9. Dustin – ah, sounds ideal, doesn’t it. That’s when I start to ask questions. Is there an ENFORCED speed limit for these things? I see pics of modified carts; do the drivers handle them just like the 57 Chevies and Mustangs they make them look like. I could envision scores of aged men (and women) “racing” around the trails. Also, I’ve heard that visitors/prospective buyers are allowed to use carts, but their speed is governed. Residents’ carts are not, and they get “upset” by these “slow” carts. Are they also upset by people walking and biking on those trails … is it even allowed? I rememebr something on this site about another large retirement community south of Atlanta. They also have extensive trails for carts. Their site did show walkers on that trail. However, some online stated that they were annoyed that youngsters used the carts to race to school (think it was a mixed age community). If one is considering The Villages (or any such location), they should do an extended visit, and check out these trails (traffic – in variious seasons, ability to do other than use carts on them, width for passing on-ciming and same-direction traffic, etc.). As a lover of biking, I also worry about the growing market for eletcric bicycles … I was nearly run off a trail (into a canal) by teens riding in a large group on a trail while ignoring oncoming traffic … I can envision some teens having electrics that could go 20 – 40 mph on these trails … such fun! Finally, I am an advocate of electric vehicles; however, I do recognize that there is a lively debate re: the cost-benefit to the environment. A good site to see is green.autoblog.com .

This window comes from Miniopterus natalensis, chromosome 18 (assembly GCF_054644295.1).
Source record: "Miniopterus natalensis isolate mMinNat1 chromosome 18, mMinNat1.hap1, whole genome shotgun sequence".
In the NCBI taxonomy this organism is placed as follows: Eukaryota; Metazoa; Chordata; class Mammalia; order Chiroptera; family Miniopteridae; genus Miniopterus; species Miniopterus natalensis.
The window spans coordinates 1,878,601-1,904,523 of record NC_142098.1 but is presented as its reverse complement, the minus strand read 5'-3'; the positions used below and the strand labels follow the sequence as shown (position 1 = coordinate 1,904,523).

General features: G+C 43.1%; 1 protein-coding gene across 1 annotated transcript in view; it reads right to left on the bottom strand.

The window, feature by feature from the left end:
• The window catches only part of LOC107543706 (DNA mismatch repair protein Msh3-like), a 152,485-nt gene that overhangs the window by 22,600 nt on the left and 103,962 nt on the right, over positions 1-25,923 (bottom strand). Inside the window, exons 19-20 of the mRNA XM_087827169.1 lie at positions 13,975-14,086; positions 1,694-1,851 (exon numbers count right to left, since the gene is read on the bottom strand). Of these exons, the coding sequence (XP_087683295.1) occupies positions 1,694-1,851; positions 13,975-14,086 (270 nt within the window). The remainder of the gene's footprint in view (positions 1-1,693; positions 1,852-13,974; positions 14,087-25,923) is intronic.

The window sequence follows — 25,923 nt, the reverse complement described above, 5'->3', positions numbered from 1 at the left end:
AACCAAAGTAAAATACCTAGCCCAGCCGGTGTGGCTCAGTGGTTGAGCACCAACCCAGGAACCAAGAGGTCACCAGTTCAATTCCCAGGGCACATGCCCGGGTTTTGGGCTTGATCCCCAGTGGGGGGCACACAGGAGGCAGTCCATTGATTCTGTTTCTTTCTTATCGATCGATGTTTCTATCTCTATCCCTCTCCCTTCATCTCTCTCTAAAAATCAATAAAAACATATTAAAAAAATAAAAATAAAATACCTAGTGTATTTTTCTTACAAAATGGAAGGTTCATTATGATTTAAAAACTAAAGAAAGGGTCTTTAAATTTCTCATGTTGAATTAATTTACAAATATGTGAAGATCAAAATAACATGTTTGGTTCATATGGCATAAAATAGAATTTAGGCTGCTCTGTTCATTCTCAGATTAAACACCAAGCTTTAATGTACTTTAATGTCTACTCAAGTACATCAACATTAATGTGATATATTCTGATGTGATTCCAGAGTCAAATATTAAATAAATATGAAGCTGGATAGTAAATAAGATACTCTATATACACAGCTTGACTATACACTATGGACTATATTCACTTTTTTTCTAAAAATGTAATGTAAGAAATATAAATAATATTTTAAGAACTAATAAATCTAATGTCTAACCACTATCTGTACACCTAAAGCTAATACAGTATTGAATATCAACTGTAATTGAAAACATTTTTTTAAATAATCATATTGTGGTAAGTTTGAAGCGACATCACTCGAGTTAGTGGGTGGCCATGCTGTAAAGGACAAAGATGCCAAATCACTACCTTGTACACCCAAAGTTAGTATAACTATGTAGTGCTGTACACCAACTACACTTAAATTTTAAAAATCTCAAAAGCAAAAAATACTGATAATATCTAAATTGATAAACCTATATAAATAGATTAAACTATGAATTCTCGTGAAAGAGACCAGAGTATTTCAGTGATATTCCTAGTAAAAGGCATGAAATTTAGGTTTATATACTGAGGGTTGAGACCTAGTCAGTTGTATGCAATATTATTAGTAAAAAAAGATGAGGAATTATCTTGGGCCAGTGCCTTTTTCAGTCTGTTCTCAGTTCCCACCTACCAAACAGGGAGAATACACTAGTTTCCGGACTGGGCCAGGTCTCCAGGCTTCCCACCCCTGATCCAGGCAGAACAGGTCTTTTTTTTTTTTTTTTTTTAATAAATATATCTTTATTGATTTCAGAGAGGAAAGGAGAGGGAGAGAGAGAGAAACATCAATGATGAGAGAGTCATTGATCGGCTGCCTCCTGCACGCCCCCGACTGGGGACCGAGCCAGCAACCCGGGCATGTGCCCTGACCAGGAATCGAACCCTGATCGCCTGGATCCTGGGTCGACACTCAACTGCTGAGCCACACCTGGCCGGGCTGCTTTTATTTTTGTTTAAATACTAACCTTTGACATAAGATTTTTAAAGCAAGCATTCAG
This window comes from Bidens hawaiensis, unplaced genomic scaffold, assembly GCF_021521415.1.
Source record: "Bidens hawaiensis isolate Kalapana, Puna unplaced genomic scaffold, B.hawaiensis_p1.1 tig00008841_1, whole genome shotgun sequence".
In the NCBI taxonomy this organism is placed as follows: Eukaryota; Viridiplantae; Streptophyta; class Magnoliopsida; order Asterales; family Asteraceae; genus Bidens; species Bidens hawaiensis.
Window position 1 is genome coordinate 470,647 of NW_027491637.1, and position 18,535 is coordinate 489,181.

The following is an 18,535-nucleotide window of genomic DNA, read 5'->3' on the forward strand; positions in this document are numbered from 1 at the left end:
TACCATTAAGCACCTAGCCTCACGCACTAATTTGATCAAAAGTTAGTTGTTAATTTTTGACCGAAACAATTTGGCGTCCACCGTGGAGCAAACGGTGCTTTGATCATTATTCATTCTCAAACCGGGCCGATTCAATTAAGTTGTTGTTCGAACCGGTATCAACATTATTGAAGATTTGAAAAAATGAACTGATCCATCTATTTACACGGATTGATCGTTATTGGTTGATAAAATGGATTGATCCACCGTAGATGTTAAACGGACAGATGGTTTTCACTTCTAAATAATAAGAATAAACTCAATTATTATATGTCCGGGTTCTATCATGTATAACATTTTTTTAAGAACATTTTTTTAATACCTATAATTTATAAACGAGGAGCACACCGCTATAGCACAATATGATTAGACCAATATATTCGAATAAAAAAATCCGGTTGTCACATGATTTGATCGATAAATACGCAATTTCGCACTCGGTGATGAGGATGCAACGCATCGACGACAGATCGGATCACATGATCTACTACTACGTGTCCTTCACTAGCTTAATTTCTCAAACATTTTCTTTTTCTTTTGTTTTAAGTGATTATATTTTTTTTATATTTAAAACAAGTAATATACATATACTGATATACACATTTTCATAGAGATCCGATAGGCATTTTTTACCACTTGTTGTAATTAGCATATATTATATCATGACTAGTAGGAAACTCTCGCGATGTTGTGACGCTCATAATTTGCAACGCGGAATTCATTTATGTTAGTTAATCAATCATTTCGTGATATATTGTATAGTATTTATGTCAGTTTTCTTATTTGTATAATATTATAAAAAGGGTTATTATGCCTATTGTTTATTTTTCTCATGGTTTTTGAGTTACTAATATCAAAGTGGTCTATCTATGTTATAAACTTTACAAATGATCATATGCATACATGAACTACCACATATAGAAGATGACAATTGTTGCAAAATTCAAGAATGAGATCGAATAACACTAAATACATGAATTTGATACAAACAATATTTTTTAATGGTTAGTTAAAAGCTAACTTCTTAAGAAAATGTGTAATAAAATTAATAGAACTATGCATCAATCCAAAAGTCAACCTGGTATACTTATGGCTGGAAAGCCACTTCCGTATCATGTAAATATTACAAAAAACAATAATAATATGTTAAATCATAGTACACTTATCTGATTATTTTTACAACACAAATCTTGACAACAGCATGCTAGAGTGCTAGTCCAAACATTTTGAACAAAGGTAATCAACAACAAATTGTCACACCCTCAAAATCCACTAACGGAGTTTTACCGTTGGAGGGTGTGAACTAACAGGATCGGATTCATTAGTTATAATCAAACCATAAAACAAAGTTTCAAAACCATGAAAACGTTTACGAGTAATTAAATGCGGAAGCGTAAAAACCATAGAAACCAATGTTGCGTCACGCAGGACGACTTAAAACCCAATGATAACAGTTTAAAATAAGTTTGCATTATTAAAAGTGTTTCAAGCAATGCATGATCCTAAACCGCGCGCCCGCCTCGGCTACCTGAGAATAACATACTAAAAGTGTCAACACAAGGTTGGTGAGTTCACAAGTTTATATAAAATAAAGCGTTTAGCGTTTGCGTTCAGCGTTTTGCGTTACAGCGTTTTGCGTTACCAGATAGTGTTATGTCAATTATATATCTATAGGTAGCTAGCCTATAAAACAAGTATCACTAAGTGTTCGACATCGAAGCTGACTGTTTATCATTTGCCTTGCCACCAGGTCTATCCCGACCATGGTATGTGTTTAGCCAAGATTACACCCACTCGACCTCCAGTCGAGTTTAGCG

by Mad Monk — June 30, 2012

  10. Belleboy,
    Look on Google for HOA-Free Community Florida…

    There you’ll find a community that embraces ‘big toys’ like RVs, boats, and ATVs, and it’s only 4 miles from the Ocala National Forest. The Forest is the oldest forest south of the Mississippi, with over 400,000 acres of camping, swimming, boating and fishing! The Ocala National Forest has the most concentration of natural artisan springs in the Country!

    It’s worth checking out!
    In my opinion. – Neil

    by Neil S. Schuster — July 1, 2012

  11. Are there any adult communities that you can drive a golf cart to at least a grocery store (not a 7-11 type) and some dining and shopping. Prefer warmer states.

    by Kate — May 15, 2013

  12. Above remarks, of course means, besides the Villages.

    by Kate — May 15, 2013

  13. Kate,

    One example would be Solivita: http://www.vitaliahomes.com/communities/solivita

    Jan Cullinane, The Single Woman’s Guide to Retirement

    by Jan Cullinane — May 16, 2013

  14. This question came in from Jan, and we thought it would be good to post it here so others could be reminded of this article:

    Are there any other large communities , as Top of the World or The Villages in NC or SC?

    by Admin — November 6, 2014

  15. There are several quite large communities in the Carolinas, although maybe not as large as the 2 you mention. Look in the NC and SC Directories – e.g; http://www.topretirements.com/active_adult_communities/North%20Carolina.html to find them. In NC Look for the Del Webb’s, Fearrington Village is another that is quite different. In SC look for The Ponds, among others.

    You can use Advanced Search to look for communities by state – such as more than 1,000 homes, 10,000+

    by Editor — November 11, 2014